Relationships and Abstraction
“A great flower painter...is not now to be expected: we have attained too high a degree of scientific truth; and the botanist counts the stamens after the painter and has no eye for picturesque grouping and lighting”
Conversations of Goethe with Eckermann, 1831.
The symbiotic relationship between plants and other organisms reveals itself through reproduction and modification. Since the inception of the plant image, specimens have commonly been represented in isolation from their environment and the Linnean approach to taxonomic identification further sought to dissect and segregate the plant form. Botanical illustration has sought to portray the idealised specimen free from any effect by external forces and conforming to expectations of regularity and growth. Morphology has been explored through delineation of the external surface area of the plant thereby gravitating towards simplification of form and abstraction.
Title page from Botanica in originali
Kniphof, Johann Hieronymus (1704-1763)
Halæ Magdeburgicæ, 1758-61
Terminalia chebula Willd.
Published engraving and original illustration of Terminalia chebula Willd.,
“The tender leaves, while scarce unfolded, are said to be punctured by an insect, and its eggs deposited therein, which by the extravasation of the sap, become enlarged into hollow galls of various shapes and sizes, but rarely exceeding an inch in diameter. They are powerfully astringent and make as good ink as oak galls.”
William Roxburgh, 'Flora Indica' ,1832
The original illustration is inscribed “Received 20th January 1791 from Houghton” referring to the East India Company ship which brought the paintings to London. It shows the insect (possibly the larvae) which acts on the plant. The published image omits this depiction.
Terminalia chebula Fruits (Cat No: 56751) and Galls (Cat No: 56759) India
Economic Botany Collection, Royal Botanic Gardens, Kew
Fruit and Galls of Terminalia chebula from Kew’s Economic Botany Collection. The Galls are described as having been imported into London for tanning purposes under the name Myrobalan flowers.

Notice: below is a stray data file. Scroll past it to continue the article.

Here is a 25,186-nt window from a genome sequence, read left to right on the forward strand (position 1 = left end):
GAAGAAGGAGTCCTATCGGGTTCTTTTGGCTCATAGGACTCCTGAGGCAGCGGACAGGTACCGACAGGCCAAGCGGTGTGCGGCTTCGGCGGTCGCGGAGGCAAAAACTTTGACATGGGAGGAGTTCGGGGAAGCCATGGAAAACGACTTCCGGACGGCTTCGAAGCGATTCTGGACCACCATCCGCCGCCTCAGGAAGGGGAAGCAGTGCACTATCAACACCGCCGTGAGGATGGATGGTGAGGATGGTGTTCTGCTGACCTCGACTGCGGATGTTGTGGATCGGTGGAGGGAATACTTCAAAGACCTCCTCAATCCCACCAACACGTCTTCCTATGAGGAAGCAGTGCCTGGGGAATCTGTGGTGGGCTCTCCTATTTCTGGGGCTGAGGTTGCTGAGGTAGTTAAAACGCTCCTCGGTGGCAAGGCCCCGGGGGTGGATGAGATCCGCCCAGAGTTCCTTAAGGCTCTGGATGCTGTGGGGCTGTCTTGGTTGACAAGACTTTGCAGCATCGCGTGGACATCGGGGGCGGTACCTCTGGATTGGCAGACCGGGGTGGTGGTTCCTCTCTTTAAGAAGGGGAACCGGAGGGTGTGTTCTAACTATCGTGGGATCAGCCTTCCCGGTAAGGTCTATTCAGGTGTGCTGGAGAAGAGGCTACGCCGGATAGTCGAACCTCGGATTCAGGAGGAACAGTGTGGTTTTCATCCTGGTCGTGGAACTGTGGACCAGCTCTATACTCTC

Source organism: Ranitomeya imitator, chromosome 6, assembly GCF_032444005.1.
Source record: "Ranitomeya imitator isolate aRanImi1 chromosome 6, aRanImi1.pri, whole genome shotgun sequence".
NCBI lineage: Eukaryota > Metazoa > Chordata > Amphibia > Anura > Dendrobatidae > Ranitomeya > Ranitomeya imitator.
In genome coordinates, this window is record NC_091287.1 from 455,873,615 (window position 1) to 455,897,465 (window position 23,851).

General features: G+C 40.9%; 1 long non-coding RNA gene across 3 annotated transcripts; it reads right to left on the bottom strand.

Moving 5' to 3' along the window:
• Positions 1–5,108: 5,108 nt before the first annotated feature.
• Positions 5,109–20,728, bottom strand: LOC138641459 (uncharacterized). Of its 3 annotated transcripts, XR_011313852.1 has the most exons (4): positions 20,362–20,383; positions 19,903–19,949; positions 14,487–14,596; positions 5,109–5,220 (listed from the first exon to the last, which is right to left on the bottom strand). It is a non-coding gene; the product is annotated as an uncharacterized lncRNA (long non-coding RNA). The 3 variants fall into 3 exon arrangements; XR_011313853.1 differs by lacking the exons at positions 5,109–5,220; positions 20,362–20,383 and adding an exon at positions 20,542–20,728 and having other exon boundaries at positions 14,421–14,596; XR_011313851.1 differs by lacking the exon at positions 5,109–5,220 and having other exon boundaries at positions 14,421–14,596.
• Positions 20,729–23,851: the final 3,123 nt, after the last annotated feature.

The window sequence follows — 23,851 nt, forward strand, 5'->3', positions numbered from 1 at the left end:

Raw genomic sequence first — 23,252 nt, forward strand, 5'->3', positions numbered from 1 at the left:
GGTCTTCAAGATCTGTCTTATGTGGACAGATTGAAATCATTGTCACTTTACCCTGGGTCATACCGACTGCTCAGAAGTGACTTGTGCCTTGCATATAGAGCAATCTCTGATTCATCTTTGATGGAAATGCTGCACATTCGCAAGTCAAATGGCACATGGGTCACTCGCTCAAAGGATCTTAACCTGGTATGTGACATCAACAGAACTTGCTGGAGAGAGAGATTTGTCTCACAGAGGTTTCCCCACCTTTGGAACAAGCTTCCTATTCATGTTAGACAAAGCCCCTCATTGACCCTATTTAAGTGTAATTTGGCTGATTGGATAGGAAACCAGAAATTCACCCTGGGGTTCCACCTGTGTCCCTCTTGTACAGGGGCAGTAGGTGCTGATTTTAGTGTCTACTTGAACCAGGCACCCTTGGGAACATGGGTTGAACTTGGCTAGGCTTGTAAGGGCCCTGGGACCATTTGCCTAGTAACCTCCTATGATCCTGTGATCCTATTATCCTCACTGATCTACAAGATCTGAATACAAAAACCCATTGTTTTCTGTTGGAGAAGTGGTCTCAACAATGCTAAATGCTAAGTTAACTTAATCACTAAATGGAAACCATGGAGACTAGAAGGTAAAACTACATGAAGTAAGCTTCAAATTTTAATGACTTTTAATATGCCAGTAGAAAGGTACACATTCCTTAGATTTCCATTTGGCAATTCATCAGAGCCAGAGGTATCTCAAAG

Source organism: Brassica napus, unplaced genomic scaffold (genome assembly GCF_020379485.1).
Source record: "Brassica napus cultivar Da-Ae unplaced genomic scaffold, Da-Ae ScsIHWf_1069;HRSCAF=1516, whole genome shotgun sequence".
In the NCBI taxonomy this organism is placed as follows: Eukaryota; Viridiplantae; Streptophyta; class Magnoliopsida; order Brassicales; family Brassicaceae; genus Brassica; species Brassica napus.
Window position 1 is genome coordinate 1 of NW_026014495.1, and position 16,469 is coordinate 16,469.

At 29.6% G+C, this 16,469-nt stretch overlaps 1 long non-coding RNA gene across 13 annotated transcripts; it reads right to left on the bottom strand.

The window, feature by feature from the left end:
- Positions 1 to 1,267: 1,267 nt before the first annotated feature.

Historia naturalis palmarum Karl Friedrich Philipp von Martius (1794-1868)
In the second volume of Martius’s work the majority of the landscapes in which the palms are depicted are imaginary. (Hans Walter Lack)
As well as the professional scholar, this publication gives consideration “to the amateur, for he finds in the plates the chief characteristics and forms of the universal primitive state, all represented in great variety. He sees isolated or grouped settlements and dwellings, situated on moist or dry, high or low land...Thus knowledge, imagination, and feeling are all stimulated and satisfied”
Review by Goethe written and published in 1824 in Natural Science in General; Morphology in Particular (in Mueller)
Plate from Linnaeus's Systema Naturae published in 1735 depicting a series of stamens which he described in reference to their male reproductive role as ‘husbands’.
“In a black-and-white drawing ...it is evident that the visual impression actually received... has been translated into a system of black marks on a white ground – marks which have no existence, as such, in Nature. This process is essentially symbolic and diagrammatic; it is an interpretation rather than a representation”
Watercolour on vellum of a flower of Amaryllis belladonna
being pollinated by a bee.
Peter Brown (1770-1791)
Goethea strictiflora Upright-Flowering Goethea
Uncoloured lithograph and original illustration for Curtis’s Botanical Magazine Plate 4677 (1852)
with a copy of the illustration made for Flore des serres et des jardins de l'Europe
Walter Hood Fitch (1817-1892)
“That it belongs to the genus Goethea (so named in honour of the great German poet, Goethe), as defined by Nees von Esenbeck and Martius, is clear...”
Curtis’s Botanical Magazine, 1852
This series of images shows the practice of copying illustrations for use across botanical journals. Occasionally the illustration was edited, as can be seen in the plate for Flore des Serres where the figures for the flower and pistil have been moved to the bottom of the image.